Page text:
Recently, both the Dow and the unemployment rate almost simultaneously broke historical milestones, one good (Dow 10,000) and one bad (unemployment 10%). The lock step ascent of these two metrics has continued since the beginning of the year:
|Dow Jones Industrial Average
How long can this reciprocal advance go on before it unleashes an “un”virtuous cycle of fear, decreased consumption, arrested innovation, less revenue, more cuts, more fear? A genie that, once set free, will be very hard to put back in the bottle.
Are We Falling Back on Out-dated Short-Term Strategies that Could Undermine the Fragile Recovery?
We are in the middle of the worst employment crisis in decades. Some economist are predicting that jobs won’t recover until 2013 and could climb as high as 12%-13%, and even 15%. I agree with former Secretary of Labor, Robert Reich, that “in the end, this is a self-defeating strategy.”
Early in the crisis, I started advocating a more flexible approach to cost-cutting that, wherever possible, minimizes the level of job cuts by finding alternative ways to manage labor and operating costs. A year later, a number of companies have incorporated many forms of flexibility in how, when and where work is done into their downsizing strategy.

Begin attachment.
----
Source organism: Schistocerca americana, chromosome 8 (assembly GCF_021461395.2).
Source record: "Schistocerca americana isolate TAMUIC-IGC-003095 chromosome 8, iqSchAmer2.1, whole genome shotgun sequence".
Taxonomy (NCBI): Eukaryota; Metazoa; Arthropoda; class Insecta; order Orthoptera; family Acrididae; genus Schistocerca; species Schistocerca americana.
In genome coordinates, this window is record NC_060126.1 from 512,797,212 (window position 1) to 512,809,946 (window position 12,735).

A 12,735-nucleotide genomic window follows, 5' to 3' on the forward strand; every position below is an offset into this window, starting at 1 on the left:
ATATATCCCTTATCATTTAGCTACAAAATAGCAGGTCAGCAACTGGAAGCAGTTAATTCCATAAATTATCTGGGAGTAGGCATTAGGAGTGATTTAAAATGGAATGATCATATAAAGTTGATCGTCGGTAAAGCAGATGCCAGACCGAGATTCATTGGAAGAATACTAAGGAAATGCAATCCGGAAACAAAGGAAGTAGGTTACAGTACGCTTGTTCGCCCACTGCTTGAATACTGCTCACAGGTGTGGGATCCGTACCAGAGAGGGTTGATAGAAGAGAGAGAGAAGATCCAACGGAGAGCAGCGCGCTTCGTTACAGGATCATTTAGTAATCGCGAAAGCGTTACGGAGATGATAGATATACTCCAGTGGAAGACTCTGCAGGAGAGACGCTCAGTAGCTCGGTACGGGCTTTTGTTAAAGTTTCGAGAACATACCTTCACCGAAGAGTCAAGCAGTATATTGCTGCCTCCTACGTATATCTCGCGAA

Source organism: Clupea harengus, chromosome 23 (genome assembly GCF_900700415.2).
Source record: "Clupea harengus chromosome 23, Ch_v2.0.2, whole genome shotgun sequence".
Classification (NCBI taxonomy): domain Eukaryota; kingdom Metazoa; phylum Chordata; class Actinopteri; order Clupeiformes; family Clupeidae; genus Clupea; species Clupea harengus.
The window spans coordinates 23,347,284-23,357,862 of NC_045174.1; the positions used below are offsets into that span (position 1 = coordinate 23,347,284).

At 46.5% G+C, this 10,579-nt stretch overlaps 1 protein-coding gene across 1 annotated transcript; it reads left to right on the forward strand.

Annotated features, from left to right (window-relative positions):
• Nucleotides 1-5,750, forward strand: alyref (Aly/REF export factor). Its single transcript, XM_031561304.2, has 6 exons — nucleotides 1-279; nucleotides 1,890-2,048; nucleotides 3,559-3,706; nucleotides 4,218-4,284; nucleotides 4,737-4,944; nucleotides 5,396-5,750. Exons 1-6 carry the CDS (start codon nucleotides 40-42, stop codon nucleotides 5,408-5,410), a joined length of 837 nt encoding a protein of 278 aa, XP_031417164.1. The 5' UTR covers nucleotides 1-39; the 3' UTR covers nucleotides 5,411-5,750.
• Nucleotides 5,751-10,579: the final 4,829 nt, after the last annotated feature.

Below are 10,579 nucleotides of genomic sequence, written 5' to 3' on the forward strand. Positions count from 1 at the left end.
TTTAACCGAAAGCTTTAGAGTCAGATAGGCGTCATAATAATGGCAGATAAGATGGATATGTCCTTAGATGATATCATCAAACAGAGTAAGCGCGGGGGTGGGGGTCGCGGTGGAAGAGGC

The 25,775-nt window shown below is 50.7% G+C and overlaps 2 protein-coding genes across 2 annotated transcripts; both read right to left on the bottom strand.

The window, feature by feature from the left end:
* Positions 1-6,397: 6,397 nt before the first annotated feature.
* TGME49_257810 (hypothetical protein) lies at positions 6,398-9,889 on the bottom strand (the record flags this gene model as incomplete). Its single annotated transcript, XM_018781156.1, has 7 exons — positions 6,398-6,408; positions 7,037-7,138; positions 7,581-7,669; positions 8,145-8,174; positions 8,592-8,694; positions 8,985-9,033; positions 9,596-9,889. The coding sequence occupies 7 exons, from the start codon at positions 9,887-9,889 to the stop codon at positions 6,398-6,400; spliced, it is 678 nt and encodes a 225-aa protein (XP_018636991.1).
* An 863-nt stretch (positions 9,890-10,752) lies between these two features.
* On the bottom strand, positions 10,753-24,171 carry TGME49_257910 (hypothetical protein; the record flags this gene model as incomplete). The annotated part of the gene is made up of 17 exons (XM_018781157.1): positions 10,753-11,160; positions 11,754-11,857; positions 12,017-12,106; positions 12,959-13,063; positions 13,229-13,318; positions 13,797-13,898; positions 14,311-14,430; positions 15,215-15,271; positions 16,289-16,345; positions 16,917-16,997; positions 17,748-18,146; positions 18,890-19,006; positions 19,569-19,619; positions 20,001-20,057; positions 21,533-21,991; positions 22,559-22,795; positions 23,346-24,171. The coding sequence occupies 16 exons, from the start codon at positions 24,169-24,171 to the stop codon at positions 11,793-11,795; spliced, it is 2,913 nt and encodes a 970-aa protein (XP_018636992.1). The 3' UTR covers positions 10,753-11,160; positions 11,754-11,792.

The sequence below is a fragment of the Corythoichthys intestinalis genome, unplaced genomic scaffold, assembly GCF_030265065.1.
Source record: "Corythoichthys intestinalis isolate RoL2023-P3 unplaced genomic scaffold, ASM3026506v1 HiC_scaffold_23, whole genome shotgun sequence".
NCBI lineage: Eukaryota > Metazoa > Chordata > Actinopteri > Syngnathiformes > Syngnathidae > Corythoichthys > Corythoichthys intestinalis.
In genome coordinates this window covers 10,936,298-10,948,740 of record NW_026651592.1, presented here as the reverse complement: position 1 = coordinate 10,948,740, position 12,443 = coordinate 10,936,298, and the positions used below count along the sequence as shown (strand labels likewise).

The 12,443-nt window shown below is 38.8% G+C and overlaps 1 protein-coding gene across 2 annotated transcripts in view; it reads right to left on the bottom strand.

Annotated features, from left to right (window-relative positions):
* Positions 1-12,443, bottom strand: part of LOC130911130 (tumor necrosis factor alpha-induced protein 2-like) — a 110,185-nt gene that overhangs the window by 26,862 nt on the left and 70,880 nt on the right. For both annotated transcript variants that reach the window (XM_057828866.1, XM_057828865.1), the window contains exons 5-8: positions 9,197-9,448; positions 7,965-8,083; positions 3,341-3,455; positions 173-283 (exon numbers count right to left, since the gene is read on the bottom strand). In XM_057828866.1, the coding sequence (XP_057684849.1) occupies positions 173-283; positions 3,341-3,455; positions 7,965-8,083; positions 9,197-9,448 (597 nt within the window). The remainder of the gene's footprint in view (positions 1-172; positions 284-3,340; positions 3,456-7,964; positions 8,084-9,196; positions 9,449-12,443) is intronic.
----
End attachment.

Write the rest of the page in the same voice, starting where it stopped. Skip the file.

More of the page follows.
Now they face new challenges in the gray post-recession/ pre-recovery zone. For the past three weeks, I’ve blogged about these new issues and how they can be addressed (here, here and here), but this time it’s different. There isn’t the same sense of urgency I felt at the height of the crisis around the subject of finding ways to keep as many people employed as possible. This is unfortunate, because we are at a key point in the recovery where falling back on old, short-term ways of operating could undermine the fragile economic progress we’ve made.